The list of activities that will not be held is long, including public events such as the final Broadway Concert (19th), the Presbyterian Women Spring Surge (21st), the Special Mental Health Lecture (24th), and the Children’s Worship Musical (29th). The current plan is for these programs to be rescheduled at appropriate times. In addition, fellowship activities involving children and youth are cancelled during this period. Small group studies are asked to refrain from meeting, as well.
Please note that while we will not gather publicly to worship until April 5th at the earliest, we will continue to stream our services online on Sunday mornings. While all details will be published on our website, which we hope you will view often, look for two different worship options each week. The 9:00 format will follow that of Early Sabbath and the Gathering, while the 11:00 stream will be more traditional in nature.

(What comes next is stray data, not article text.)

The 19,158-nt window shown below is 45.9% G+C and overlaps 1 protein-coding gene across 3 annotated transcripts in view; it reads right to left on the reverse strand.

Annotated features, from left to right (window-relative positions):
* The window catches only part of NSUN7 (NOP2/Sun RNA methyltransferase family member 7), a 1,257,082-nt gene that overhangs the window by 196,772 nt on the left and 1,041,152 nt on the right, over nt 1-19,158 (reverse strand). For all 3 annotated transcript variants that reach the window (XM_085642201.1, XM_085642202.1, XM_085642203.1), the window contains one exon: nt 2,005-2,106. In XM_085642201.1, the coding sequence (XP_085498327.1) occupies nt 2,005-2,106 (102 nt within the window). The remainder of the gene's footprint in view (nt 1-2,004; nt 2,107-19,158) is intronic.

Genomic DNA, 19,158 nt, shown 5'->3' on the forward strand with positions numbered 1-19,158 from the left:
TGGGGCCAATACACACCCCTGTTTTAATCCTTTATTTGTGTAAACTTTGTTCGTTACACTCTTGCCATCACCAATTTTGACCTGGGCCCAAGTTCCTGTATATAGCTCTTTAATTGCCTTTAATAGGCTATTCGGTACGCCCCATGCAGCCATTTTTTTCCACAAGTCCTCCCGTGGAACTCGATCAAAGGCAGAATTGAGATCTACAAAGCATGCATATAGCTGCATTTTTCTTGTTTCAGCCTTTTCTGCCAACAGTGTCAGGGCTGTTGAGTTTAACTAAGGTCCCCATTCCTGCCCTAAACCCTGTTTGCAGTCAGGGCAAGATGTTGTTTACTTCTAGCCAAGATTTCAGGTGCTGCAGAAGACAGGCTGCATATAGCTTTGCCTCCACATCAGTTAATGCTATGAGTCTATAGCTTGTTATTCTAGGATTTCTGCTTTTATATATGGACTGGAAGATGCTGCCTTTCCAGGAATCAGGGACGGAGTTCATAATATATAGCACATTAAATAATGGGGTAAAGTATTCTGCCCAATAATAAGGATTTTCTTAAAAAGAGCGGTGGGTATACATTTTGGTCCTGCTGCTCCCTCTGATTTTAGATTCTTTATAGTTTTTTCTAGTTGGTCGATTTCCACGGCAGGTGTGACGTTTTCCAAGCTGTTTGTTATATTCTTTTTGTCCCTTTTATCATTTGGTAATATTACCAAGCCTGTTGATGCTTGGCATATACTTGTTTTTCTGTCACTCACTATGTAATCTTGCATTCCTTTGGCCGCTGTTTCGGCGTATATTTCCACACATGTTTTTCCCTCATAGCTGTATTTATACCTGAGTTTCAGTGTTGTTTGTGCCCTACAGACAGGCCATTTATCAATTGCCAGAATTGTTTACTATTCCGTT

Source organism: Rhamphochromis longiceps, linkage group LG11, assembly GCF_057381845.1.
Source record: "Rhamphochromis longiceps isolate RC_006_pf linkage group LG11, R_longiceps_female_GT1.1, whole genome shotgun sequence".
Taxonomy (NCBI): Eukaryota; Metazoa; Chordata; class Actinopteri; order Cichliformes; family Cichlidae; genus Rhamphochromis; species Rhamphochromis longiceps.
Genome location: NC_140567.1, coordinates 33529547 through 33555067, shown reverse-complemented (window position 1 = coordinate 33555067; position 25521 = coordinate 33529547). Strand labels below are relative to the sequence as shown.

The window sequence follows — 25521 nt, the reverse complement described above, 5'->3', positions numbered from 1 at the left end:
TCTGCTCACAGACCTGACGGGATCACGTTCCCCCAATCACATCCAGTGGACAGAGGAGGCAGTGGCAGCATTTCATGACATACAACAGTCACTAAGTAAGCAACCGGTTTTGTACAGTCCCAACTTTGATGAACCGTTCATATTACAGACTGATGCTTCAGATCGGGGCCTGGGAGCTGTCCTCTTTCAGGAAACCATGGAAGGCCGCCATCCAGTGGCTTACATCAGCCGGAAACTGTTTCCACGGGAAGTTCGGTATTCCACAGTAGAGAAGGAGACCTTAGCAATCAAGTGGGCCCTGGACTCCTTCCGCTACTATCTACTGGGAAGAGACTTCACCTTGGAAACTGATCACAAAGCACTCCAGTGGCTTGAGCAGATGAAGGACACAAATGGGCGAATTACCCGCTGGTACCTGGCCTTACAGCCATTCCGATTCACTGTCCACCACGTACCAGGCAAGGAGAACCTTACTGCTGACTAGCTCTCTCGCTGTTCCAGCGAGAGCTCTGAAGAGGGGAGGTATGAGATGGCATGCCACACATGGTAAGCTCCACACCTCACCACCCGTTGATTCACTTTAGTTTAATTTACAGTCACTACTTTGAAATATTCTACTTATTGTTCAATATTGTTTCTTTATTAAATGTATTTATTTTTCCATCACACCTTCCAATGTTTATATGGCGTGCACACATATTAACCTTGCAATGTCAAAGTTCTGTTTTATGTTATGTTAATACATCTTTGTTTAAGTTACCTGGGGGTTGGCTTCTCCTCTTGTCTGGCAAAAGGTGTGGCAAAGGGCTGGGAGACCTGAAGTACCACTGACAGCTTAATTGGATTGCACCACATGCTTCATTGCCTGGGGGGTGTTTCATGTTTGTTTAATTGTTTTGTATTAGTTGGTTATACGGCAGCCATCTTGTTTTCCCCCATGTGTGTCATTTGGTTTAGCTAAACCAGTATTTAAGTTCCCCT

Staff is encouraged to work from home as appropriate however, if you would like to contact the office, please call between 8:30 AM – 12:30 PM and you should reach someone. We are also available through email as posted in our Monthly Newsletter. You can find the latest issue HERE.
These unchartered waters will be a challenge as we live into the reality at hand.
During this time we have several requests for each of us:
Your church leaders will continue to monitor this situation which is changing on a daily basis. We will offer periodic updates by e-blasts and on our website. Please read them carefully and respond appropriately. And, of course, remain calm and confident that our faith will lead us forward.